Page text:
At healthinsurance.org, I explore a possible future political deal to amend the ACA, with help from Jack Hoadley of Georgetown and Harold Pollack of the University of Chicago:
One might assume that Republicans would never go for a Medicare buy-in, as it would expand the ranks of those who get "government-run" insurance. But what if the buy-in were limited to Medicare Advantage plans, the GOP's beloved Medicare stepchild?There are two subtexts here: 1) The ACA marketplace needs the kind of Congressional TLC showered on the Medicare Advantage in 2003, and 2) why isn't the ACA marketplace structured more like Medicare Advantage, with the government paying private insurers on a capitation basis that enables/compels them to pay more or less Medicare rates to healthcare providers?
Republicans might view a buy-in limited to Medicare Advantage as a gateway drug. At present, only 2% of Medicare Advantage enrollees switch to traditional Medicare, so those who came in via a buy-in would probably stay in. Increasing MA's already-growing market share from the current 30% toward or beyond parity with traditional Medicare might be tempting to GOP lawmakers.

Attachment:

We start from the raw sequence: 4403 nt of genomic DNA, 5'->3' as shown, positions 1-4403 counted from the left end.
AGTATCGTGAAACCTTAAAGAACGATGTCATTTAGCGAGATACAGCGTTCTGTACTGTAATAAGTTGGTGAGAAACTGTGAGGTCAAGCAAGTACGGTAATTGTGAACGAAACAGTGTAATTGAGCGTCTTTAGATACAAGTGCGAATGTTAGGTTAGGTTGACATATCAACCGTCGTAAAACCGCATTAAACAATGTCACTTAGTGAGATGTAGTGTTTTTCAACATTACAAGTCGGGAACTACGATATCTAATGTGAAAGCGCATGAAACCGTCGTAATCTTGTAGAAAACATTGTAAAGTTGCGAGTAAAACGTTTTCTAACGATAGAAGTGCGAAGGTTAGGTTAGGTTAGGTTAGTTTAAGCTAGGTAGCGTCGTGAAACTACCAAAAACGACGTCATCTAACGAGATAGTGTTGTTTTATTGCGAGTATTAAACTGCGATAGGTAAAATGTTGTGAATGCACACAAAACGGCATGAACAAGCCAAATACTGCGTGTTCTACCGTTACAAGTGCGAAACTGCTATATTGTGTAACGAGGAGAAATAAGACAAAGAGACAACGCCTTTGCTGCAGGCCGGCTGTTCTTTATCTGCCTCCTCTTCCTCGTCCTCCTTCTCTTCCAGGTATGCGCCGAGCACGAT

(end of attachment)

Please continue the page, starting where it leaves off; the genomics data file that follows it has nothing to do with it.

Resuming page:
On the merits, the case for limiting a buy-in to Medicare Advantage plans is that unlike traditional Medicare, they are structured to meet ACA coverage requirements in one package. That is, Medicare Advantage plans cap enrollees' yearly out-of-pocket medical costs and usually include a drug plan. To meet ACA coverage requirements, a buy-in to traditional fee-for-service Medicare would require either separate purchase of a drug plan and Medigap plan or a redesign of the "traditional" package, which at present covers 80% of hospital and doctor fees but does not cap enrollees' yearly costs.